EDITORIAL

Ghost ration cards

The tiol Food Security Act (NFSA) was belatedly implemented in Assam last December, but the State public distribution system (PDS) continues to leak heavily. A major reform long overdue is to weed out illegal and bogus ration cards numbering in lakhs. The State Food and Civil Supplies department has now set a deadline of July 15 next for surrendering illegally obtained ration cards under the NFSA, failing which ‘legal action will be taken’. This is because the NFSA mandates that ration cards are meant only for ‘small and margilized’ category people with yearly income below Rs 1 lakh. But many government employees, businessmen and other well-to-do people in the State maged to get hold of ration cards. So implementation of this law has already got off to a faulty start in Assam, and the onus is now upon the Food and Civil Supplies department to plug loopholes. After all, the NFSA was ected in 2013 by the then UPA government at the Centre to expand coverage under the PDS to 67 percent of the population, so that large segments of the poor are not left out of subsidized rations. The problem with the earlier ‘Targeted PDS’ was that many genuinely poor households were excluded from ‘Below Poverty Line’ (BPL) ration cards. It took the earlier Congress government in Assam more than two years to implement the NFSA here; the excuse trotted was that the incoming NDA government at the Centre had meanwhile made it mandatory to computerize records of beneficiaries — so the process ostensibly took time.

Launching the scheme in the State on December 24 last year, the then Chief Minister Tarun Gogoi had even alleged that the Modi government purposefully got the scheme delayed here ‘fearing the popularity of the Congress government’. Nevertheless, it is significant that the NFSA was launched in Assam with less than four months to go for assembly elections. However, it is the problem of bogus and ‘ghost’ ration cards that shows up the complicity of State Food and Civil Supplies department officials. The earlier government of Assam set up the Justice (retd) PG Agarwal one-man inquiry commission to go into this issue, and it is expected to submit its report next month. But already several disturbing facts have emerged. The problem of bogus ration cards has been around in the State since 1991, but it seems to have been aggravated in the last 15 years when zrul Islam headed the Food and Civil Supplies department. Around three lakh bogus ration cards are said to be floating around in the State — which in turn points to thousands of crores worth PDS goods being diverted and sold in the open market for handsome profit. The Agarwal commission report is expected to blow the lid off a continuing scam involving corrupt Food and Civil Supplies officials hand-in-glove with a section of fair price shops, fraudulently lifting PDS goods in the me of non-existent households in ‘ghost’ ration cards. Reportedly, two key files have now gone missing in Dispur, triggering off yet more speculations about official skullduggery.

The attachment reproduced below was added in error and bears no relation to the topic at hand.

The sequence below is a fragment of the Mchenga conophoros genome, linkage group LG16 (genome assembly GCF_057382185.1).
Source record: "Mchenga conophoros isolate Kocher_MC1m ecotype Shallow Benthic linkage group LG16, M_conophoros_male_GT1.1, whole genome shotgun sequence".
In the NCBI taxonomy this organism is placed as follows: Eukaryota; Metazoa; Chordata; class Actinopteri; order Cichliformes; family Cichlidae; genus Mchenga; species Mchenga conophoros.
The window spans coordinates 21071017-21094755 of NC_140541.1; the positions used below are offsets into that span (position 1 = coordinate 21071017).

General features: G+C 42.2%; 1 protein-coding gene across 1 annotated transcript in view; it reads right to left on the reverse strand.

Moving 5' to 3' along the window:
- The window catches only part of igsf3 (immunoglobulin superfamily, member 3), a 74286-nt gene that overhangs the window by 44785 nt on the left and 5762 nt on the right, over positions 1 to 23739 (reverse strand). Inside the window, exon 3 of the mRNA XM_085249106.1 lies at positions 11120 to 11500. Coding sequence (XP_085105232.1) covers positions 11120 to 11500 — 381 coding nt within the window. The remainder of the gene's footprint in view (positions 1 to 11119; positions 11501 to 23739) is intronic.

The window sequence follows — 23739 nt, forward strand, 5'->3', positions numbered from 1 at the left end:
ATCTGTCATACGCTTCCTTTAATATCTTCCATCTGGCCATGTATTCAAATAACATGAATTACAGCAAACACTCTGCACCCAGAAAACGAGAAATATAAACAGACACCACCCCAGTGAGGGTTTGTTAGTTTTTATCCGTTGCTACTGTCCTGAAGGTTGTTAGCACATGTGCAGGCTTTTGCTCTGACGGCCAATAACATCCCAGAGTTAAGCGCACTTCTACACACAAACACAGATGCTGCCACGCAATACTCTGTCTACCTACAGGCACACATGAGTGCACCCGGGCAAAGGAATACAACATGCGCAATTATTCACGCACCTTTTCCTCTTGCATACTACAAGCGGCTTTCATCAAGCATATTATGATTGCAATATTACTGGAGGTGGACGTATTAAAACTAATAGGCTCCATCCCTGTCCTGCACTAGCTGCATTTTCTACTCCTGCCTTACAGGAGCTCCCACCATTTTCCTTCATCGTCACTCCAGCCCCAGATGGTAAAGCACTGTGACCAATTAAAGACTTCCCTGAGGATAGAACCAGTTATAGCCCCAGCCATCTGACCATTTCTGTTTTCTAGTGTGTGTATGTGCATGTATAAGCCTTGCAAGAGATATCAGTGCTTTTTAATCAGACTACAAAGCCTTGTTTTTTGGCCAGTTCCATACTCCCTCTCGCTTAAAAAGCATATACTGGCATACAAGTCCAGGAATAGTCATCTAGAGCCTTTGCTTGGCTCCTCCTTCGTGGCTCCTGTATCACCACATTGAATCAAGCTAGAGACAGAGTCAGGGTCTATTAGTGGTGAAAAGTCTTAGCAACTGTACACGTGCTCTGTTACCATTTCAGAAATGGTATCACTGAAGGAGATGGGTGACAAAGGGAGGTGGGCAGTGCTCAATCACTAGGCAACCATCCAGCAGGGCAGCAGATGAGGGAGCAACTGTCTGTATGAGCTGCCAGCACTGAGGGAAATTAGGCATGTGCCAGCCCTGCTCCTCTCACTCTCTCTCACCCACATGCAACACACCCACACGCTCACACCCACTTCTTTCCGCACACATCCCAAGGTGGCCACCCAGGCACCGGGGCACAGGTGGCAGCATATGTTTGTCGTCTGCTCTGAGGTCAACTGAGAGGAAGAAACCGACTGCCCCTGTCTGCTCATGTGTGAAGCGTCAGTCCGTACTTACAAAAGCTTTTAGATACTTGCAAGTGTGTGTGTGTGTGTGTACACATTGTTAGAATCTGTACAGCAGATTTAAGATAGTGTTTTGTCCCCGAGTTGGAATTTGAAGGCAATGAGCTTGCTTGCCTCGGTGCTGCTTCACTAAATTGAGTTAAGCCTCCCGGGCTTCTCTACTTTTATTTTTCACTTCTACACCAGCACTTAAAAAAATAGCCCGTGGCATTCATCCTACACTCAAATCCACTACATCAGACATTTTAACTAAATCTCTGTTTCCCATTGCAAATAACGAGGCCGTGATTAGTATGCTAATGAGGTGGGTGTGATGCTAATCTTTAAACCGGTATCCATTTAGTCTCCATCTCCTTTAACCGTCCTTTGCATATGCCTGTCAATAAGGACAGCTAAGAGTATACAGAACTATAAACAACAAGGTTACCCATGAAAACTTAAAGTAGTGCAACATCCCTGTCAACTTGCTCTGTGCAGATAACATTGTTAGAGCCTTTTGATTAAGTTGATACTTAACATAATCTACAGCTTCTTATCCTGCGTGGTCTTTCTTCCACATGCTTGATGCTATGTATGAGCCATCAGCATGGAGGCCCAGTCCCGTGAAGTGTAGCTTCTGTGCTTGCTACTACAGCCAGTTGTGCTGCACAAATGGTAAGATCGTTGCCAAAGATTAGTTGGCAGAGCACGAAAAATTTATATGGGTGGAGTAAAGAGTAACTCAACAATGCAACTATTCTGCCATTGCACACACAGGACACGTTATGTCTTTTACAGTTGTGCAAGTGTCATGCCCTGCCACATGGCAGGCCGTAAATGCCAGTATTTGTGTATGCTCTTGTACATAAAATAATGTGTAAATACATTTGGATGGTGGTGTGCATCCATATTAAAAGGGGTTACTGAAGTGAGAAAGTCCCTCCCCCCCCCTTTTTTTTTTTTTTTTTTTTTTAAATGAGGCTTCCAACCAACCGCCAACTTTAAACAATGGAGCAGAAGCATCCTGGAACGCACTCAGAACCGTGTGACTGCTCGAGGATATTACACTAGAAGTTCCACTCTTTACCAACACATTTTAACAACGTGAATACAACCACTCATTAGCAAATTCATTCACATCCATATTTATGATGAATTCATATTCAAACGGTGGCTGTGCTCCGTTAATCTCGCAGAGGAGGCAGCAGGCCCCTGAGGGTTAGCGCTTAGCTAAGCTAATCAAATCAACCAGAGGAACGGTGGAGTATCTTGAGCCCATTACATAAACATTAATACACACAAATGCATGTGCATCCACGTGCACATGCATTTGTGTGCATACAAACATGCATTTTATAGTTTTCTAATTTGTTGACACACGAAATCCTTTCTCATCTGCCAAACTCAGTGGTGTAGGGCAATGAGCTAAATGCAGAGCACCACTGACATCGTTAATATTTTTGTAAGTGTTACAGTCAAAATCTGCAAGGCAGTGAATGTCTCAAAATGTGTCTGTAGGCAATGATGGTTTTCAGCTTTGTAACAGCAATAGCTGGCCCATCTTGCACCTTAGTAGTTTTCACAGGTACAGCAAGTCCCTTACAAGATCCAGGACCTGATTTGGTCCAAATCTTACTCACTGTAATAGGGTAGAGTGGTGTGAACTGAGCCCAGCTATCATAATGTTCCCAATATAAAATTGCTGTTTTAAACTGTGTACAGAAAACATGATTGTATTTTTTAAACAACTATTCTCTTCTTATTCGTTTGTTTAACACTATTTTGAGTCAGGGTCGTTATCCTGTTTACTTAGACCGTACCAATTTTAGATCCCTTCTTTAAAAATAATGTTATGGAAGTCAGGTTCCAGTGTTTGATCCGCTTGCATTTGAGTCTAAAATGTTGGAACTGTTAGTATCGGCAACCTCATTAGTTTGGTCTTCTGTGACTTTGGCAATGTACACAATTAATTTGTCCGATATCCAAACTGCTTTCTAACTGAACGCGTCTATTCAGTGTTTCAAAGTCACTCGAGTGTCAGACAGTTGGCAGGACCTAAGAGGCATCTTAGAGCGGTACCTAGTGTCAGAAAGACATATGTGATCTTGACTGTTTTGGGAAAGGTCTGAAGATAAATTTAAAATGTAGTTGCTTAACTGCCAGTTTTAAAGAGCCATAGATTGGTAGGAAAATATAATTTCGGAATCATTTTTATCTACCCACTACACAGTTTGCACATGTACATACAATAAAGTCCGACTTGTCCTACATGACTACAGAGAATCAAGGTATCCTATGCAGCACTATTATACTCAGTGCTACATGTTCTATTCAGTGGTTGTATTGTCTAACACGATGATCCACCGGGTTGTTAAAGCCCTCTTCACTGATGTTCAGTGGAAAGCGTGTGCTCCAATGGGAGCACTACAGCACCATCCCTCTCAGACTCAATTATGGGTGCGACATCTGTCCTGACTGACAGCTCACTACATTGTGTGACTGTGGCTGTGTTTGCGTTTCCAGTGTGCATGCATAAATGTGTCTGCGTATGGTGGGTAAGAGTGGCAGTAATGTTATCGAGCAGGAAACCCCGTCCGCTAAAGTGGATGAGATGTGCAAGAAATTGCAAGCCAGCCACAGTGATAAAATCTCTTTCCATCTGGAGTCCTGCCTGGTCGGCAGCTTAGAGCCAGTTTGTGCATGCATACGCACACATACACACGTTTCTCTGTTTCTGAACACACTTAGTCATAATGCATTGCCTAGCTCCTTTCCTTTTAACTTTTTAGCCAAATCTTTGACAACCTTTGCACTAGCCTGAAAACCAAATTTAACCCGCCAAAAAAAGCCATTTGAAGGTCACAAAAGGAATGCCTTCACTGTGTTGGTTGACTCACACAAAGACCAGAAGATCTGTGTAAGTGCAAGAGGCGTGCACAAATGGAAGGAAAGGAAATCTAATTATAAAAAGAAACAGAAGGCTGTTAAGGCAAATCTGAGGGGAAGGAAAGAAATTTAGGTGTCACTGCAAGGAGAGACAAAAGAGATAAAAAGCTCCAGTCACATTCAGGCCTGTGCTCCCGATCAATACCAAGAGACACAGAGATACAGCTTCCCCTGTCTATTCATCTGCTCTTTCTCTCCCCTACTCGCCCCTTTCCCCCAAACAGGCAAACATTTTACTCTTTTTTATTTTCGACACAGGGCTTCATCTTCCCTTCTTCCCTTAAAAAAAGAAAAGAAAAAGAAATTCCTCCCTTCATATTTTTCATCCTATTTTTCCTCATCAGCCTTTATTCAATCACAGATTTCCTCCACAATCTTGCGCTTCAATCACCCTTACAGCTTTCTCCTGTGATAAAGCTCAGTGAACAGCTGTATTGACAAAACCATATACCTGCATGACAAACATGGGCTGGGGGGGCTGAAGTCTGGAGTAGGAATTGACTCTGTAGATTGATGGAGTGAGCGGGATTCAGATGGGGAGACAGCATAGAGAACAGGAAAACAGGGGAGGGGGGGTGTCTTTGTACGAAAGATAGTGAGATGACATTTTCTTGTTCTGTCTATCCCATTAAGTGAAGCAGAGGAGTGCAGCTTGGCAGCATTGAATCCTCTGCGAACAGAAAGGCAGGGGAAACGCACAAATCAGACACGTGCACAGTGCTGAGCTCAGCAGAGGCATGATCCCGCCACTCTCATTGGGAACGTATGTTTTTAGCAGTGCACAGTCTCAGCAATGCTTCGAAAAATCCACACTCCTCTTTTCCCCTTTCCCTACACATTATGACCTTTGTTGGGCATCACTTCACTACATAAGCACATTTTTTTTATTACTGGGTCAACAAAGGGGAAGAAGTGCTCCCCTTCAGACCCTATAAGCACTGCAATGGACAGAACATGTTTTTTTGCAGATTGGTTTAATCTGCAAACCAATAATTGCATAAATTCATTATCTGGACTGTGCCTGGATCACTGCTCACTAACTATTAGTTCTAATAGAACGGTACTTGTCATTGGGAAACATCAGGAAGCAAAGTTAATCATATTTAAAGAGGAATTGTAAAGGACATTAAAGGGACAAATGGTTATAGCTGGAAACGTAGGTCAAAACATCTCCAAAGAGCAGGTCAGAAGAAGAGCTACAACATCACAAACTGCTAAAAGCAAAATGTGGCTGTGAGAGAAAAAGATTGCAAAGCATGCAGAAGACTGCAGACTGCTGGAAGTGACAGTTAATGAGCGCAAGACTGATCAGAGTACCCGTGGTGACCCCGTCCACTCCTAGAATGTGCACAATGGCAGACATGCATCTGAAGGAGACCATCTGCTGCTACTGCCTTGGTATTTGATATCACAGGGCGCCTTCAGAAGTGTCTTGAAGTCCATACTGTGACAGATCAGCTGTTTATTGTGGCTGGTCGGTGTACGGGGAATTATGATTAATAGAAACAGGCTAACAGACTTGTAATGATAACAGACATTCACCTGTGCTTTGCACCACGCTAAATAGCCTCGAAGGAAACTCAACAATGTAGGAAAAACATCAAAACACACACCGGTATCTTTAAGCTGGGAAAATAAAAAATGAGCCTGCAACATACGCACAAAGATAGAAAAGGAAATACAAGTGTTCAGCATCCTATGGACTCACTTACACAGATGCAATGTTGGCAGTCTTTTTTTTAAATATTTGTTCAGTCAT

The NFSA entitles every beneficiary to receive 5 kgs of grain at Rs 2-3 per kg. But there have been persistent allegations in Assam that beneficiaries are receiving less while distributors are charging more than what the law specifies. Many fair price shops don’t display information about supplies on notice boards; some lie outright that they have not received supplies for months. All these allegations need to be probed by the new departmental minister if he is serious about cleaning up the State PDS. The sooner the list of PDS supplies and entitled beneficiary households under every fair price shop is put on the public domain, the better. How serious the problem of bogus ration cards is can be gauged from the fact that when Prime Minister Modi reviewed the progress of Aadhaar and Direct Benefits Transfer (DBT) programmes in May this year, he was informed that 1.6 crore bogus ration cards have been weeded out, resulting in savings of around Rs 10,000 crore. Jean Dreze, eminent development economist and one of the guiding spirits of NFSA, has pointed out that Chattisgarh’s success in implementing this law shows that if a political decision is taken at the top to do things right, things really can improve. Eastern states Odisha and West Bengal too are performing creditably in implementing NFSA to mitigate rural hunger. Assam should aspire to follow their lead to institute a universal PDS so that all beneficiary households receive full entitlements without fail.